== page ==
Jewish community leaders in Great Britain expressed shock and outrage Monday after it was revealed over the weekend that UK Labour Party leader Jeremy Corbyn had attended a ceremony honoring a Palestinian terrorist partly responsible for the 1972 Munich killing of Israeli Olympians.

Corbyn posing with Hezbollah flag

Corbyn, who is currently campaigning to become Britain’s next prime minister, reportedly traveled to Tunisia in October 2014 to visit the grave of Atef Bseiso, the former head of intelligence for the Palestine Liberation Organization and direct accomplice involved in the Munich terrorist attack.

Jewish leaders called the revelation, reported by the Sunday Times, “beyond the pale,” and demanded Corbyn make his views known about Palestinian acts of violence.

“In light of today’s news reports, it is high time that Jeremy Corbyn clarify his views regarding Palestinian terrorism,” said Simon Johnson, the CEO of the Jewish Leadership Council.

According to the Jewish Chronicle, Corbyn had described visiting Bseiso’s grave in a column he had written for the communist- founded Morning Star newspaper, recalling that “wreaths were laid… on the graves of [those] killed by Mossad agents in Paris in 1991,” while commenting that the day was “poignant.”

This was too much even for members of his own party:

Members of Corbyn’s own party also lashed out at the faction leader, with Jennifer Gerber, director of Labour Friends of Israel, stating: “It is almost unbelievable that any Labour MP would participate in a ceremony honoring a man involved in the vicious murder of innocent Israeli athletes. Unfortunately, this appears to be part of a very disturbing pattern of behavior, and we are seeking urgent clarification from the leader’s office on this matter.”

My question is why haven’t the Labour Party members thrown out their leader already?

In the international arena, the UN doesn’t give up on its demonization of Israel. Their latest outrageous act was for the World Health Organization (WHO) to ignore a positive report about Israel in order to condemn it once again at the behest of that oh-so-enlightened and civilized and human-rights supporting country – Syria! UN Watch reports:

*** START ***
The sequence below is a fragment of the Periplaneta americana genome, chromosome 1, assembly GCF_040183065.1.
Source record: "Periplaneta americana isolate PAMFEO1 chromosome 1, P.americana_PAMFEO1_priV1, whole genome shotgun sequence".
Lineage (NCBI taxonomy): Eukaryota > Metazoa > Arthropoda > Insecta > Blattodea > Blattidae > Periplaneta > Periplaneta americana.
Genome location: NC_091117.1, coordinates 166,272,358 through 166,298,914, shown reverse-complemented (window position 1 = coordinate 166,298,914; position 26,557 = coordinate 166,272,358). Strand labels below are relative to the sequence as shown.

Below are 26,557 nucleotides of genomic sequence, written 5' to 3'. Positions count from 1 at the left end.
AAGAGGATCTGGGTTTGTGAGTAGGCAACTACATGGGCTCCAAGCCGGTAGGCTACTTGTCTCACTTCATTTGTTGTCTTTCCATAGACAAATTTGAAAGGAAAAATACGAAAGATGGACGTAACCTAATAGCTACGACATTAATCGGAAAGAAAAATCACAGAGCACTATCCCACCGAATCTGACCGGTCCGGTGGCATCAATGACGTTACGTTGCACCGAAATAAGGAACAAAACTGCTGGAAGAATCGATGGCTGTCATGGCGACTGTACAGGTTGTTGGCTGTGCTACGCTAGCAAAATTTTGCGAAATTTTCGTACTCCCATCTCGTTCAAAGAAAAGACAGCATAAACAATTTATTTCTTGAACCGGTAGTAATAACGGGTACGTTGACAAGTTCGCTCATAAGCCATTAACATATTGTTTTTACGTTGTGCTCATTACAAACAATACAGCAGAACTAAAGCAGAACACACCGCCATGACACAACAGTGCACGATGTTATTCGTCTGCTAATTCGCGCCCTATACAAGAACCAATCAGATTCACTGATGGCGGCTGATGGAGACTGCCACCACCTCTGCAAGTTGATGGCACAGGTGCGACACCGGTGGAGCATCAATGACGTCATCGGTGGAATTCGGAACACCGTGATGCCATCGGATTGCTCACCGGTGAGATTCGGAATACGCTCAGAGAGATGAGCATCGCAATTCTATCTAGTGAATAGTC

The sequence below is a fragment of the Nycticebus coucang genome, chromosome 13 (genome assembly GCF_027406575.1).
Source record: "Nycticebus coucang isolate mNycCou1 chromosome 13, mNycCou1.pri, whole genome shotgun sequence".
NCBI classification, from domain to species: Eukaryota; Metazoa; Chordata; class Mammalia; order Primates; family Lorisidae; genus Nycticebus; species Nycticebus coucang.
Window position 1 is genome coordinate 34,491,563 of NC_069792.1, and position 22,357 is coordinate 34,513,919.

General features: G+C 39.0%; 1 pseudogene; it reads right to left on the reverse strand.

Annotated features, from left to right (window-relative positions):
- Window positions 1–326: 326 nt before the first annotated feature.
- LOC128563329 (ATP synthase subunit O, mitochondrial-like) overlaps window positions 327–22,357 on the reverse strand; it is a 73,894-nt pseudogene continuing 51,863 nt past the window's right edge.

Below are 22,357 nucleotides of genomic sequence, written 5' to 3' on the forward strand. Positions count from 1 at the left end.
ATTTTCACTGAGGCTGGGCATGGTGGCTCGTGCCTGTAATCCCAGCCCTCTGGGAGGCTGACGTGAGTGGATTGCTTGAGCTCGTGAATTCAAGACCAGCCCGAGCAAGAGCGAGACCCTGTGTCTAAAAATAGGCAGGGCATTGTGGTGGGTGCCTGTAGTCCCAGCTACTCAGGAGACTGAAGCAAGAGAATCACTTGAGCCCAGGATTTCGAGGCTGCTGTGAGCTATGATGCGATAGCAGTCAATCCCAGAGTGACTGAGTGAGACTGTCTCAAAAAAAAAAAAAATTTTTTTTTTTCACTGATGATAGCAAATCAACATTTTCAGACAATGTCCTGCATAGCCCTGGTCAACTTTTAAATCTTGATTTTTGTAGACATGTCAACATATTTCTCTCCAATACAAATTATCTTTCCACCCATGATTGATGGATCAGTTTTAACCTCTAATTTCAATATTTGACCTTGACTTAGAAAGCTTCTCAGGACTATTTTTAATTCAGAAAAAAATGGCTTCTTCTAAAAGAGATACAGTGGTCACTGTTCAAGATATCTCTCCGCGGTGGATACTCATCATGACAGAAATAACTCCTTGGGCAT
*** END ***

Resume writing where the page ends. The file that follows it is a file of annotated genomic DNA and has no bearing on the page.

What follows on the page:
GENEVA, May 26, 2017 – The U.N.’s World Health Organization “decided to hide a positive report on Israel from the public eye” under pressure from Syria’s Assad regime, according to Israel’s representative, Ambassador Aviva Raz-Shechter, as the world body’s annual assembly adopted a resolution co-sponsored by Syria yesterday that targeted Israel over “Health conditions in the occupied Palestinian territory, including east Jerusalem, and in the occupied Syrian Golan.”

The resolution, which will cost $10 million to implement, renews the annual naming and shaming of Israel by renewing a special agenda item on the country at next year’s session, as well as mandating a report by WHO’s director-general, measures of scrutiny applied to no other country.

In an unusually refreshing turn of events, civilized Western countries sprang to Israel’s defence – only to be ignored:

Confirming Israel’s account, Germany, Italy, the Netherlands, Norway, and 10 other countries (see list below) took the floor to express regret that while Israel co-operated with a WHO mission to the Golan, “the report of that mission was not published, not even the parts which had already been completed.”

“This is clearly due to the Syrian behavior,” said the EU countries, “which we can only condemn in the strongest terms. This is particularly deplorable in view of the abysmal health situation in other parts of Syria. According to the UN, last year alone, more than 300 medical facilities in Syria were targeted.”

WHO hid the positive report “rather than standing up to the brutal Syrian regime,” tweeted Raz-Shechter. In its report, the WHO—falsely, it would appear from the EU statement—blamed its omissions on “time constraints” and “additional information needed.”

The vote to maintain the WHO spotlight on Israel for next year was 98 to 7, with 21 abstentions. (See full voting chart at bottom.)

The UK changed its vote from last year, switching from Yes to No, joining Australia, Canada, Guatemala, Israel and Togo in the opposition.

Those abstaining were Antigua and Barbuda, Armenia, Bulgaria, Colombia, Côte d’Ivoire, Croatia, DR Congo, Dominican Republic, Gabon, Haiti, Honduras, Hungary, Iceland, Latvia, Malawi, Mexico, New Zealand, Panama, Saint Kitts and Nevis, East Timor, and Tuvalu.

“For the U.N. to allow Syria’s Assad regime to influence its focus on health conditions is absurd,” said Hillel Neuer, executive director of the Geneva-based UN Watch, a monitoring group accredited with consultative status at the United Nations.

“It is the height of cynicism for Syria to introduce a resolution on the health of Druze residents of the Golan Heights, who in fact live very well under Israeli jurisdiction, even as Assad bombs his own hospitals, ambulances and medical workers. The U.N. should reject the hijacking of its world health agenda by Arab regimes and allied dictatorships like Cuba and Venezuela.”

“Notably, the UN assembly will not address Syrian hospitals being bombed by Syrian and Russian warplanes, or millions of Yemenis denied access to food and water by the Saudi-led bombings and blockade, nor will it pass a resolution on any other country in the world.”

“Out of 24 items on the meeting’s agenda, only one, Item No. 19 against Israel, focuses on a specific country. And the only mention of Syria is not focused on Syria, but rather on Israel.”

“The U.N. discredits itself by enacting a resolution which effectively accuses Israel of violating the health rights of Syrians in the Golan, when in reality Israeli hospitals continue their life-saving treatment for Syrians fleeing to the Golan from the Assad regime’s barbaric attacks.”

It is staggering to think that anyone, even the UN, would bow to Assad’s Syria rather than listen to the EU and other Western countries. This leads me to wonder what hold has Assad got over the WHO? I think an international investigation should be started. It boggles the mind to think that Syria should take precedence over the West – even if Israel is part of that region.